A study from the Digital Advertising Alliance found that advertisers will pay 3x more for cookie-based ads and 7x more if the cookie is 90 days old. Amidst White House efforts to review privacy implications of Big Data this week, groups like the IAB and DAA are hoping these numbers will position advertising as the lifeblood of the internet. For instance, 60% of small websites ad revenue comes from interest-based ads. Yet, the industry will need to do a better job of being transparent and educating the public on data and targeting if they want to maintain consumer trust. Companies like Enliken are already doing that, providing a service to ad networks and brands which makes it easy for the public to see which consumer segments they have been categorized in.
Most industry folks would agree that the Holy Grail of marketing is to create a) highly targeted advertising b) at scale. This is, however, no easy feat…
As we point out in the recently released Second Screen Fallacy report, the simultaneous usage of a mobile device while watching TV (a behavior true of most mobile users at this point) is the best means we have of personalizing the TV experience. But while mobile offers the best means of personalizing, TV continues to be the most effective medium for reaching audiences at scale.
Recognizing that “second screen” is a nebulous and often misleading term, in this case we are using it to represent a two-screen advertising strategy, regardless of which you would consider the “first” and “second” screens.
A recent Forbes article does a great job of describing what we might call a “marriage of convenience” between Twitter and TV networks and their hybrid offspring: Twitter Amplify, which enables complementary content to be served up to users on the second screen. But we have started to observe a different dynamic occurring between the two screens; TV content is now starting to be used to contextually target a user on mobile platforms.
Not only do marketers want to know who the users are, but also what mood they are in, and what interests they’ve recently indulged in (cooking, sports or X Factor?) so we can target them with right message at the right time, according to their specific mindset. Ultimately, TV provides rich behavioral insight for mobile targeting, and this dual screen dynamic is opening the doors to richer and more personalized mobile targeting, powered by hefty TV audience data.
In my previous life as a digital media planner, the daily banter with ad ops would include: “how many cookies do we have in the cookie jar,” because some of our campaigns were so targeted it would sometimes take weeks to gather enough cookies for a fully-fledged retargeting campaign. But TV is a ready-and-waiting, data-rich cookie pool which can now be activated, thanks to the “second screen” industry.
And so far, it is showing promise. AdTonik, a “second screen” startup, found that using TV as a “cookie” off which to retarget mobile ads has resulted in a reported 3-10x increase in mobile engagement (compared to straight-up mobile buying).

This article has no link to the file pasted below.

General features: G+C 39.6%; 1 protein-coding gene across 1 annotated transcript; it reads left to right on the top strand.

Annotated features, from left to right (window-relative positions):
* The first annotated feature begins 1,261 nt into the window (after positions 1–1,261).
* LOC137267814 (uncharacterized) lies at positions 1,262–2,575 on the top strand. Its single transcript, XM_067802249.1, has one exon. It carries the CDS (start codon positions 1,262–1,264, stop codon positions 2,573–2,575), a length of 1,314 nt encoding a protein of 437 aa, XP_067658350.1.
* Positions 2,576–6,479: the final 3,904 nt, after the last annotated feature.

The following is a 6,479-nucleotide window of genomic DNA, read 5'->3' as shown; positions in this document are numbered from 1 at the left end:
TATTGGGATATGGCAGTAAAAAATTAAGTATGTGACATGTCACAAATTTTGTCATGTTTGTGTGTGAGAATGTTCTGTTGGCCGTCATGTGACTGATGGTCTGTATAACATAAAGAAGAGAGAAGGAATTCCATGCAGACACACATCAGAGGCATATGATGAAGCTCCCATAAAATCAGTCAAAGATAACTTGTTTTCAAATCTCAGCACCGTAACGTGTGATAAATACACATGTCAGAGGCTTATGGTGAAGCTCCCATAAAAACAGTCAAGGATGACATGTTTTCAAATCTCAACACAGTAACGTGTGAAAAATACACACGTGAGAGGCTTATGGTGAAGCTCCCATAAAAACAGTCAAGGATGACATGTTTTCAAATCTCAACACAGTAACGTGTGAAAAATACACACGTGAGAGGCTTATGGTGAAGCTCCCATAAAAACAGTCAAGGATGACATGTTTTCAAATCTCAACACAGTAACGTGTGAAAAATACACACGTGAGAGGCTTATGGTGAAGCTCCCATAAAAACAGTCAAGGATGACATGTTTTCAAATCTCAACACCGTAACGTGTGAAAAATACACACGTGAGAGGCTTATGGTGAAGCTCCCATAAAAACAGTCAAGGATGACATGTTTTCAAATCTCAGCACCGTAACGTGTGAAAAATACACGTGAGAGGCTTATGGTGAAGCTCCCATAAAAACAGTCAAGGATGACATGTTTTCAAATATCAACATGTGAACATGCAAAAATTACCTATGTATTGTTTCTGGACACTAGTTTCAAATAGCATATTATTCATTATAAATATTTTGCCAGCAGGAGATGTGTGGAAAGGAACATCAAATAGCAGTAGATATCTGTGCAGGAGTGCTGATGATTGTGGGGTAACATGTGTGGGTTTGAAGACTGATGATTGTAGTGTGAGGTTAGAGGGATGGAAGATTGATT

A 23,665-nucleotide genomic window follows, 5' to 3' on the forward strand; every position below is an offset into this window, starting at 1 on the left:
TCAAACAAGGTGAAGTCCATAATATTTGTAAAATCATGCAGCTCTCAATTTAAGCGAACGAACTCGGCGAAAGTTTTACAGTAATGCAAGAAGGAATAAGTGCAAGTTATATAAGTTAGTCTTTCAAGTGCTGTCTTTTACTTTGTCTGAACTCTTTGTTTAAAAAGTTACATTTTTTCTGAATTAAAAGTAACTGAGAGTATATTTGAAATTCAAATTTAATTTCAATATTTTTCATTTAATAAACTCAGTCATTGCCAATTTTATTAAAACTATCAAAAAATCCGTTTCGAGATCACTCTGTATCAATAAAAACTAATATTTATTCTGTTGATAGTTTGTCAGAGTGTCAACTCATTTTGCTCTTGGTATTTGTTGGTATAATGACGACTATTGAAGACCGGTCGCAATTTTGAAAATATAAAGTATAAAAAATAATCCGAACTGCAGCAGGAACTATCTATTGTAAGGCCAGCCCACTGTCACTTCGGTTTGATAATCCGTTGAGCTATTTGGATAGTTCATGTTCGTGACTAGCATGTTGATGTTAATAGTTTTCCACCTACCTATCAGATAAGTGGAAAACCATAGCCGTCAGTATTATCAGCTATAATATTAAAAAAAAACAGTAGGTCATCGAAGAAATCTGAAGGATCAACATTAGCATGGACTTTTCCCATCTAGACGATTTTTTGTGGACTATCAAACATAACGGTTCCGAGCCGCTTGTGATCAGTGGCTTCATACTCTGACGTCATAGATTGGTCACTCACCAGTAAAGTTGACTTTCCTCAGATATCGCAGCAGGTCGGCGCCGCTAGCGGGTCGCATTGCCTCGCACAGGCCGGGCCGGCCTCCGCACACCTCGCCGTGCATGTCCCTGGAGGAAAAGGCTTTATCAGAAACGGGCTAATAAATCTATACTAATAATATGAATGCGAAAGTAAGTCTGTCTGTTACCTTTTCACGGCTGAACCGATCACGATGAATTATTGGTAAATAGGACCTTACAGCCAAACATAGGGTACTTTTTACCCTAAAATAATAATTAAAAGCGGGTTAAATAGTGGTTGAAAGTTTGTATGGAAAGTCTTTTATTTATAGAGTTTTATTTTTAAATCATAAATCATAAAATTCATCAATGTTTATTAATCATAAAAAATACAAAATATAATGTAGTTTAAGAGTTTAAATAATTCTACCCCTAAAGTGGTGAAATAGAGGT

Meanwhile, at the Lab, we are starting to establish best practices in this nascent space. In partnership with Collective, we have conducted research (to be released soon) focusing on Collective’s cross-screen targeting capability, TVA. Our research demonstrates that re-messaging people sequentially (meaning within 10 to 40 minutes of TV exposure) across screens yields the highest ad breakthrough. We also found that using the same creative across the two screens is more effective than switching (at least until breakthrough has been achieved).
Another potential twist on this theme, from our resident broadcast visionary, Brian Hughes, is to reverse engineer the flow of data, using mobile as the “cookie” to make TV advertising more targeted and effective.
“Simulmedia, for example, already allows you to buy targeted local TV ads based on content people are watching,” he noted; “why can’t we use the richer data available via mobile to create more targeted TV ads?”
Twitter has entered the digital ad sphere full-force in 2013, launching its Amplify TV platform, and now they’ve launched cookies-based retargeting for brands, allowing them to use their e-mail lists and cookie IDs to serve users applicable ads. This is standard practice for other online services, but has come with some concerns over privacy. Twitter’s senior director of product, Kevin Weil, assures the public that all information is non-identifiable and there will be the option to opt-out of the promotions within Twitter’s interface, or via Do Not Track.
Mozilla’s decision to not store third-party cookies by default has divided online publishers. Many publishers that have embraced cookie-based targeting available through ad exchanges will suffer as a result of the new policy. On the other hand, the premium publishers that offer direct ad sales will be able to value their content more highly without programmatic buying available for many Firefox users. It will be interesting to see if any other browsers follow suit with Mozilla.
Drawbridge exits closed beta, unveils cross-screen mobile marketing solutions
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